You might have heard that a Switch game came out recently – Animal Crossing: New Horizons. I’ve played it every day since it was released two solid weeks ago, and I’d like to share some impressions about it.
Let me first offer up some background. I played the original Animal Crossing on the Gamecube about 18 years ago. Then I played Animal Crossing: New Leaf on 2DS XL as recently as one year ago, which improved upon the original. So I’ll compare New Horizons to those a little bit.
ACNH is awesome! It is a super-chill and beautifully made game. You start on a deserted island with practically nothing. Then you slowly build up a community there with new town buildings and houses and infrastructure. You can decorate the inside of your house and also anywhere outside. Want a flower garden or a playground? Go for it!
The graphics on the Switch look splendid, better than ever. The level of detail in all the 3D objects is superb. There’s a museum on the island to display all the fossils, bugs, and fish you find. By itself, you can literally spend a long time slowly walking through the exhibits gazing at the gorgeous detail throughout.
As in previous games, ACNH has collecting galore. But new to the game is crafting, and it’s excellent, albeit somewhat simple. But simple is perfect for a relaxing casual game such as this. It also has designing, whether its fabric patterns or total town layout. And another new aspect is terraforming! But I’ve not yet arrived at that level of the game.
So there’s a lot to do in ACNH. But what do you really do? What is the goal? There are, of course, goals within the game, things to accomplish, status to achieve. But at its heart, the game is very interactive, so you just do things. It’s not about the destination, it’s about the journey! I don’t care how cliche that sounds, it’s accurate about the game. The fun in ACNH is in doing all the things more than having done them.
A key element of the game since its inception in the late 90’s is, of course, as solid as ever in ACNH. I speak of the real-time clock. Things in the game happen in real time and according to the calendar and seasons of the year. It takes time for flowers to bloom, trees to grow and bear fruit, buildings to be constructed. Most of all, it takes time to develop good relationships with your neighbors.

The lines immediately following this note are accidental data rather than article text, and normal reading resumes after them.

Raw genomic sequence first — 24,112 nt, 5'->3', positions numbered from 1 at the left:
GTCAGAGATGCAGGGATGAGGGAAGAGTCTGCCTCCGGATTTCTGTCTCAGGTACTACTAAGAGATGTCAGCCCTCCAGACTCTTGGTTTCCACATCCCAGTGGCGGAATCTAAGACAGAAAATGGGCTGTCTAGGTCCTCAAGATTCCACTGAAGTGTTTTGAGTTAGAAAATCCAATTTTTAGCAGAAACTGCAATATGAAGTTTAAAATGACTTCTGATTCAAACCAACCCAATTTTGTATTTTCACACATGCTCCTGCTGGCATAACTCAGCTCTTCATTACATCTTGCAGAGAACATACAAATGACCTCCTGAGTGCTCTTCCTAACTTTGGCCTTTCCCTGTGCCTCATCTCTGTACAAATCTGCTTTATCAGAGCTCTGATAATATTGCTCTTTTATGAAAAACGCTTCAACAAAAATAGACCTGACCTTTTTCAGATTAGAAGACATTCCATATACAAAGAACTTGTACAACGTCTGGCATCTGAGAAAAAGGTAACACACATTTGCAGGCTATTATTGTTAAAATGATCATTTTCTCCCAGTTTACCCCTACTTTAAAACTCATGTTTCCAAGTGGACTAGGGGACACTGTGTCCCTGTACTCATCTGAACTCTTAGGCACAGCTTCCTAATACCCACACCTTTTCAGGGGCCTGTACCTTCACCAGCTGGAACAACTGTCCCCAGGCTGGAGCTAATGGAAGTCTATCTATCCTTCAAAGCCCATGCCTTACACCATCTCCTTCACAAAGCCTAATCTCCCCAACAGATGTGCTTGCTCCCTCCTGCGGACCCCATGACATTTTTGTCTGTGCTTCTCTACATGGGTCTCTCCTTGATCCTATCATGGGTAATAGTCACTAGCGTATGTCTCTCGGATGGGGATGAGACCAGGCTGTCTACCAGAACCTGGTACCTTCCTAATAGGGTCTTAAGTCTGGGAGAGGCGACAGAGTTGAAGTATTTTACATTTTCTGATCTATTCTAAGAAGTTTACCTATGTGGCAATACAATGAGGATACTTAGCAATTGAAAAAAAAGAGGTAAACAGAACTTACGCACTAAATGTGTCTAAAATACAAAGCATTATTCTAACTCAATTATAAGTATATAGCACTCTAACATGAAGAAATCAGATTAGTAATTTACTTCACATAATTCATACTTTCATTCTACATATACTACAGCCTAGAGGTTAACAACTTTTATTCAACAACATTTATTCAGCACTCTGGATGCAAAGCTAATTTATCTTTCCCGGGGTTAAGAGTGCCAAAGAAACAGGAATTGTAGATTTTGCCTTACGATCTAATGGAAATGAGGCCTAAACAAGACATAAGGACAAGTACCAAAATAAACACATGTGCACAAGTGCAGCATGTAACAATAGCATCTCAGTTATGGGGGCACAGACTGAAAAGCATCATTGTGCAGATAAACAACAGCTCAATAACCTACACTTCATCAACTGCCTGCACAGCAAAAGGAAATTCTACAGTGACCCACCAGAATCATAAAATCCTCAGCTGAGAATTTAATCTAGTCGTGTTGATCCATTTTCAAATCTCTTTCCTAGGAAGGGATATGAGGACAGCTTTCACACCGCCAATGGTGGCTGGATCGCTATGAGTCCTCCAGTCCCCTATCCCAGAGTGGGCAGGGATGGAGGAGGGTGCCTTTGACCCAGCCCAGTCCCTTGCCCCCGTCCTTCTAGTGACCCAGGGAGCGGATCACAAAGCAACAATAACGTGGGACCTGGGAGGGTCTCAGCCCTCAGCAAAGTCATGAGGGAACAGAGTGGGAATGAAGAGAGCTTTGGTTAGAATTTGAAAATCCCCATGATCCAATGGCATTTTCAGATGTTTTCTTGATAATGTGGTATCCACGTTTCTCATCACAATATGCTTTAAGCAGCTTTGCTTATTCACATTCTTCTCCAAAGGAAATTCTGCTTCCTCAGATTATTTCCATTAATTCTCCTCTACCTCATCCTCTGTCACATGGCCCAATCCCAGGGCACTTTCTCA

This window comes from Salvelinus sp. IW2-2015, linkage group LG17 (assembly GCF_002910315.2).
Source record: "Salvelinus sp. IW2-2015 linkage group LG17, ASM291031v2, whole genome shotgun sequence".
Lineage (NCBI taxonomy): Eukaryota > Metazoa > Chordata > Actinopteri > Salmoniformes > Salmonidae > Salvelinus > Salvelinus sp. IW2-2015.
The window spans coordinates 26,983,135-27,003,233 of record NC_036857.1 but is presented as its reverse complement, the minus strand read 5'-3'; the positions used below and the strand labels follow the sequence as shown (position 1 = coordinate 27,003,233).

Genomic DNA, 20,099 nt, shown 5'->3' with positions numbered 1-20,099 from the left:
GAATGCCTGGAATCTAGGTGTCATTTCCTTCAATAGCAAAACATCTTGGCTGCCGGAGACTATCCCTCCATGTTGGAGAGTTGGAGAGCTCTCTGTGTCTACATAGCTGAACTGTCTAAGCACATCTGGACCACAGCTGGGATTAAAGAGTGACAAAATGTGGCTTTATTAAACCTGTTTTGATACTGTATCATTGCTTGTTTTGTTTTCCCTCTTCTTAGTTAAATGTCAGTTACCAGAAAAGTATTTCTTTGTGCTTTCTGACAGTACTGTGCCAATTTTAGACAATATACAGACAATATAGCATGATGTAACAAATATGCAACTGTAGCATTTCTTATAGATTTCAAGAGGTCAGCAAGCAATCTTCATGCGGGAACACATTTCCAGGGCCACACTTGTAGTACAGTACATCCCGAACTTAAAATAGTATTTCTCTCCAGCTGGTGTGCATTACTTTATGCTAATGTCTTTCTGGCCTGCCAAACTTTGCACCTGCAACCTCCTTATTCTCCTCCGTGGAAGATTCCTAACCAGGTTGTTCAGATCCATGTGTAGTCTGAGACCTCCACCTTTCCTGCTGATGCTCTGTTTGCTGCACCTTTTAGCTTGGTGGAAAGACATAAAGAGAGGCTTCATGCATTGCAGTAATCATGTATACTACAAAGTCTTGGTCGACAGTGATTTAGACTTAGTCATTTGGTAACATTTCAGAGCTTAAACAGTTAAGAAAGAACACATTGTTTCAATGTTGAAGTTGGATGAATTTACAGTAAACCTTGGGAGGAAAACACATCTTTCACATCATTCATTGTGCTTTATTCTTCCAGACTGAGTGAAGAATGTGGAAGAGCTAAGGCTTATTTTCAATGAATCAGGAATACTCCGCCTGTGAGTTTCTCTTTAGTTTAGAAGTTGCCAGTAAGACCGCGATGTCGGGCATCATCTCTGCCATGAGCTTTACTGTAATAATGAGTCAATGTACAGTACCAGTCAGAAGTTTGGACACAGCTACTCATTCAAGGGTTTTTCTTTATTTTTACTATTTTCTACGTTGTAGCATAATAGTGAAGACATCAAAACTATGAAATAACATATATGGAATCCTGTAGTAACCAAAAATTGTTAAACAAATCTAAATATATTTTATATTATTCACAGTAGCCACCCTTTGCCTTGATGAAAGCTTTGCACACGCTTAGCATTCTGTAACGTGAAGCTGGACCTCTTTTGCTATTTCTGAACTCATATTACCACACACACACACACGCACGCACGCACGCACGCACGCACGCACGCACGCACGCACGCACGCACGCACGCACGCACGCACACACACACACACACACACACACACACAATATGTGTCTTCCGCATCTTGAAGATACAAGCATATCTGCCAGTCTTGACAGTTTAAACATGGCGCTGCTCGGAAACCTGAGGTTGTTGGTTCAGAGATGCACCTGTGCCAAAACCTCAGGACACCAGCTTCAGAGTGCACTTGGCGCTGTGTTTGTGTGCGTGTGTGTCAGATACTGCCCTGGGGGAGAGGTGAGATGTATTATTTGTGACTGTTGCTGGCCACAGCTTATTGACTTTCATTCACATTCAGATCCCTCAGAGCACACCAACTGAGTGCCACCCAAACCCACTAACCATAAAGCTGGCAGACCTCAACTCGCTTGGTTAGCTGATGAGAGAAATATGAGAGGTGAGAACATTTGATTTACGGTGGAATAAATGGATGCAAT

All that said, there is one particular aspect of the game that had me scratching my head in the first week. The number one thing that the game has always been about from the beginning was the social interaction between you and the other residents of the town. It’s about…Animal Crossing. That is, the heart of the game is about socializing with the anthropomorphic animals that live in the game. The life of the game is crossing other animals’ paths and interacting, communicating, trading, and even emoting with them. ACNH is a life-simulation game.
This soul of the game seemed to be missing in the first week I played. It made me wonder if somehow it was lost, replaced by the new game mechanics such as crafting. But there’s nothing to worry about here. At first, you simply arrive on a deserted get-away island, and only 2 other animals arrive with you. So in the slow-paced beginnings, there is almost nobody around to socialize with. Instead, you’re focused on some basic quality-of-life improvements to get the community started. In past games, there was already a town filled with animals to get to know. But in ACNH, there is more of a slow build-up to all that. In my opinion, this has turned out to be wonderful.
I don’t know how intentional the blank-slate town start was, but the psychology behind it is cool. We are all social creatures by nature (even us introverts need a friend or two). We are made to enjoy relationships with others. This human-nature is reflected in Animal Crossing, only it’s more anthropomorphic animal-nature.
Starting life on a deserted island presents an emptiness, a lack of relationship as well as town structures. As you grow the town, so too does the apparent lack of animal interaction other than the relatively few starter inhabitants that joined you on the island. Slowly, more new animal-people move to the island and bring new life with their unique artificially intelligent personalities, some of which have many quirks. Like real people.
Being a Nintendo game, the level of polish and wonder and fun in ACNH is laudable. It’s also par-for-the-course with what is expected of a triple-A title game from a company that seems to have gaming magic in its DNA.
If you’ve never played Animal Crossing, wow, there’s no better time to jump into this franchise. It is a game that you should buy a Switch for. This game, only $60, keeps giving you more content over time. As seasons unfold in real time, so too do related events within the game world.
New people arrive. Some may move away. New things happen. More bugs and fish appear in season. Spring Bamboo can be found now. But come Autumn, you’ll be able to collect acorns and pine-cones to craft new items. The game keeps giving. And since there’s no real end-goal, you never beat the game! You just keep living it out, enjoying the journey.